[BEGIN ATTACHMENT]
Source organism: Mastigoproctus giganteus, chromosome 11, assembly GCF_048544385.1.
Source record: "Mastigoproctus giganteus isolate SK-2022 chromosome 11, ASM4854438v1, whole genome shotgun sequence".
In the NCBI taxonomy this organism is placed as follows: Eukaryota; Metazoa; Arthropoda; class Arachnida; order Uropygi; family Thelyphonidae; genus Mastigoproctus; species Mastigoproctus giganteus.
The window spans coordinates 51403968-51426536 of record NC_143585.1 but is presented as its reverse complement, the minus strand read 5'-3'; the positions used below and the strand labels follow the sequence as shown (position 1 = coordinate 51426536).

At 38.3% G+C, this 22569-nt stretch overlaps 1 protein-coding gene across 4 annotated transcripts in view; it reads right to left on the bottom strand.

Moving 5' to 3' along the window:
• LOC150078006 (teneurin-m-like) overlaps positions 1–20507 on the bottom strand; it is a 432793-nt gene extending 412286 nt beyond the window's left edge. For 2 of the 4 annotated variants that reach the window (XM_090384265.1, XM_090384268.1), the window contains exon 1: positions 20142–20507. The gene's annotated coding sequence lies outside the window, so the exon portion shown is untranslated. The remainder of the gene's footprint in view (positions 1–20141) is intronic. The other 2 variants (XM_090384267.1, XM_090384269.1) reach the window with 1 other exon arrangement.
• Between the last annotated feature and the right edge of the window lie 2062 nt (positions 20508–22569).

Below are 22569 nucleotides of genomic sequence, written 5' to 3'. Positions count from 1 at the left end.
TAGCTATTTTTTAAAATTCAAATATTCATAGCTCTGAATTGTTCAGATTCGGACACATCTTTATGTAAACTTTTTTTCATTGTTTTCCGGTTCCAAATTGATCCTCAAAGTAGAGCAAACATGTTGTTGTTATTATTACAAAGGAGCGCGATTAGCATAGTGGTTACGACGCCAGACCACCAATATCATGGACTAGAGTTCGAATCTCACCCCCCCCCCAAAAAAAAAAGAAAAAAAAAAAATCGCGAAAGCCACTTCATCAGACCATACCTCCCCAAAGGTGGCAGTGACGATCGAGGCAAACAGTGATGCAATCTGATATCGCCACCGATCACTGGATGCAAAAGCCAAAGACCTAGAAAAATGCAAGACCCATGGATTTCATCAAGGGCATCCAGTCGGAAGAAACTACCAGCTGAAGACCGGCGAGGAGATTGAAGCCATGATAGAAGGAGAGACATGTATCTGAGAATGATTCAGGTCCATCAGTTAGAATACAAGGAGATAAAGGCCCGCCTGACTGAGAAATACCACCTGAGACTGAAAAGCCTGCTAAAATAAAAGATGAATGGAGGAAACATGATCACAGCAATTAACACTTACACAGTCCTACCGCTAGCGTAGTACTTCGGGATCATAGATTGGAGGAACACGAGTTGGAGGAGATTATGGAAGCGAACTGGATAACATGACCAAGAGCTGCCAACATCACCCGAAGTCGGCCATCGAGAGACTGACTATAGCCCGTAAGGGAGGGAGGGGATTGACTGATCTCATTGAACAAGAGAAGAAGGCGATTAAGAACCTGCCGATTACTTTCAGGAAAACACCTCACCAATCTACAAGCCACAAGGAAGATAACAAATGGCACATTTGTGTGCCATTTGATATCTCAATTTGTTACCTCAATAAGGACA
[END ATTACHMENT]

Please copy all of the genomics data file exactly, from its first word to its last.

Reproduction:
Source organism: Mastigoproctus giganteus, chromosome 11, assembly GCF_048544385.1.
Source record: "Mastigoproctus giganteus isolate SK-2022 chromosome 11, ASM4854438v1, whole genome shotgun sequence".
In the NCBI taxonomy this organism is placed as follows: Eukaryota; Metazoa; Arthropoda; class Arachnida; order Uropygi; family Thelyphonidae; genus Mastigoproctus; species Mastigoproctus giganteus.
The window spans coordinates 51403968-51426536 of record NC_143585.1 but is presented as its reverse complement, the minus strand read 5'-3'; the positions used below and the strand labels follow the sequence as shown (position 1 = coordinate 51426536).

At 38.3% G+C, this 22569-nt stretch overlaps 1 protein-coding gene across 4 annotated transcripts in view; it reads right to left on the bottom strand.

Moving 5' to 3' along the window:
• LOC150078006 (teneurin-m-like) overlaps positions 1–20507 on the bottom strand; it is a 432793-nt gene extending 412286 nt beyond the window's left edge. For 2 of the 4 annotated variants that reach the window (XM_090384265.1, XM_090384268.1), the window contains exon 1: positions 20142–20507. The gene's annotated coding sequence lies outside the window, so the exon portion shown is untranslated. The remainder of the gene's footprint in view (positions 1–20141) is intronic. The other 2 variants (XM_090384267.1, XM_090384269.1) reach the window with 1 other exon arrangement.
• Between the last annotated feature and the right edge of the window lie 2062 nt (positions 20508–22569).

Below are 22569 nucleotides of genomic sequence, written 5' to 3'. Positions count from 1 at the left end.
TAGCTATTTTTTAAAATTCAAATATTCATAGCTCTGAATTGTTCAGATTCGGACACATCTTTATGTAAACTTTTTTTCATTGTTTTCCGGTTCCAAATTGATCCTCAAAGTAGAGCAAACATGTTGTTGTTATTATTACAAAGGAGCGCGATTAGCATAGTGGTTACGACGCCAGACCACCAATATCATGGACTAGAGTTCGAATCTCACCCCCCCCCCAAAAAAAAAAGAAAAAAAAAAAATCGCGAAAGCCACTTCATCAGACCATACCTCCCCAAAGGTGGCAGTGACGATCGAGGCAAACAGTGATGCAATCTGATATCGCCACCGATCACTGGATGCAAAAGCCAAAGACCTAGAAAAATGCAAGACCCATGGATTTCATCAAGGGCATCCAGTCGGAAGAAACTACCAGCTGAAGACCGGCGAGGAGATTGAAGCCATGATAGAAGGAGAGACATGTATCTGAGAATGATTCAGGTCCATCAGTTAGAATACAAGGAGATAAAGGCCCGCCTGACTGAGAAATACCACCTGAGACTGAAAAGCCTGCTAAAATAAAAGATGAATGGAGGAAACATGATCACAGCAATTAACACTTACACAGTCCTACCGCTAGCGTAGTACTTCGGGATCATAGATTGGAGGAACACGAGTTGGAGGAGATTATGGAAGCGAACTGGATAACATGACCAAGAGCTGCCAACATCACCCGAAGTCGGCCATCGAGAGACTGACTATAGCCCGTAAGGGAGGGAGGGGATTGACTGATCTCATTGAACAAGAGAAGAAGGCGATTAAGAACCTGCCGATTACTTTCAGGAAAACACCTCACCAATCTACAAGCCACAAGGAAGATAACAAATGGCACATTTGTGTGCCATTTGATATCTCAATTTGTTACCTCAATAAGGACA